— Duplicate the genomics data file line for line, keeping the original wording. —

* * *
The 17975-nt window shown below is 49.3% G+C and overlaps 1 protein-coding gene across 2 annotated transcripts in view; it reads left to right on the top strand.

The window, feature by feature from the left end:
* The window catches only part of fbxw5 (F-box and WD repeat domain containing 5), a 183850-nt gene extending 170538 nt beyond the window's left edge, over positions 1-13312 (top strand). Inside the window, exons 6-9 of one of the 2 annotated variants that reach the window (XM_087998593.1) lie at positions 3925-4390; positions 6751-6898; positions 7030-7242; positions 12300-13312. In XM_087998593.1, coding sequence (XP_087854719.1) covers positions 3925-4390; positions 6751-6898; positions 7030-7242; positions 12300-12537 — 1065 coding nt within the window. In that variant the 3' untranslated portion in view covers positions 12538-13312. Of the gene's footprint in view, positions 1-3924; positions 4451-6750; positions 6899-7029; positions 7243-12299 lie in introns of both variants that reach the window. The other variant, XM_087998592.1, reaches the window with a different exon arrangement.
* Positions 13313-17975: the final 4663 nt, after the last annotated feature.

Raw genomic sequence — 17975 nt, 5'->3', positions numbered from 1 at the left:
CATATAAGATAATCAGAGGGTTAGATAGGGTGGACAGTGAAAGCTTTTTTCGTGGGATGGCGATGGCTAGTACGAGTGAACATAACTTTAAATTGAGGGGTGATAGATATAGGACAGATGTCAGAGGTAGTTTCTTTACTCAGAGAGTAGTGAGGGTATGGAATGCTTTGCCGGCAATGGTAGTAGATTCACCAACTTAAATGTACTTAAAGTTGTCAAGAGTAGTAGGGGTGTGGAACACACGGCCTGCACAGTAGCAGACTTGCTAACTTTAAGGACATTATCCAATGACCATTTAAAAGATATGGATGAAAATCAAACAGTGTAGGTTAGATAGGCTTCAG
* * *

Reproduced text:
The 17975-nt window shown below is 49.3% G+C and overlaps 1 protein-coding gene across 2 annotated transcripts in view; it reads left to right on the top strand.

The window, feature by feature from the left end:
* The window catches only part of fbxw5 (F-box and WD repeat domain containing 5), a 183850-nt gene extending 170538 nt beyond the window's left edge, over positions 1-13312 (top strand). Inside the window, exons 6-9 of one of the 2 annotated variants that reach the window (XM_087998593.1) lie at positions 3925-4390; positions 6751-6898; positions 7030-7242; positions 12300-13312. In XM_087998593.1, coding sequence (XP_087854719.1) covers positions 3925-4390; positions 6751-6898; positions 7030-7242; positions 12300-12537 — 1065 coding nt within the window. In that variant the 3' untranslated portion in view covers positions 12538-13312. Of the gene's footprint in view, positions 1-3924; positions 4451-6750; positions 6899-7029; positions 7243-12299 lie in introns of both variants that reach the window. The other variant, XM_087998592.1, reaches the window with a different exon arrangement.
* Positions 13313-17975: the final 4663 nt, after the last annotated feature.

Raw genomic sequence — 17975 nt, 5'->3', positions numbered from 1 at the left:
CATATAAGATAATCAGAGGGTTAGATAGGGTGGACAGTGAAAGCTTTTTTCGTGGGATGGCGATGGCTAGTACGAGTGAACATAACTTTAAATTGAGGGGTGATAGATATAGGACAGATGTCAGAGGTAGTTTCTTTACTCAGAGAGTAGTGAGGGTATGGAATGCTTTGCCGGCAATGGTAGTAGATTCACCAACTTAAATGTACTTAAAGTTGTCAAGAGTAGTAGGGGTGTGGAACACACGGCCTGCACAGTAGCAGACTTGCTAACTTTAAGGACATTATCCAATGACCATTTAAAAGATATGGATGAAAATCAAACAGTGTAGGTTAGATAGGCTTCAG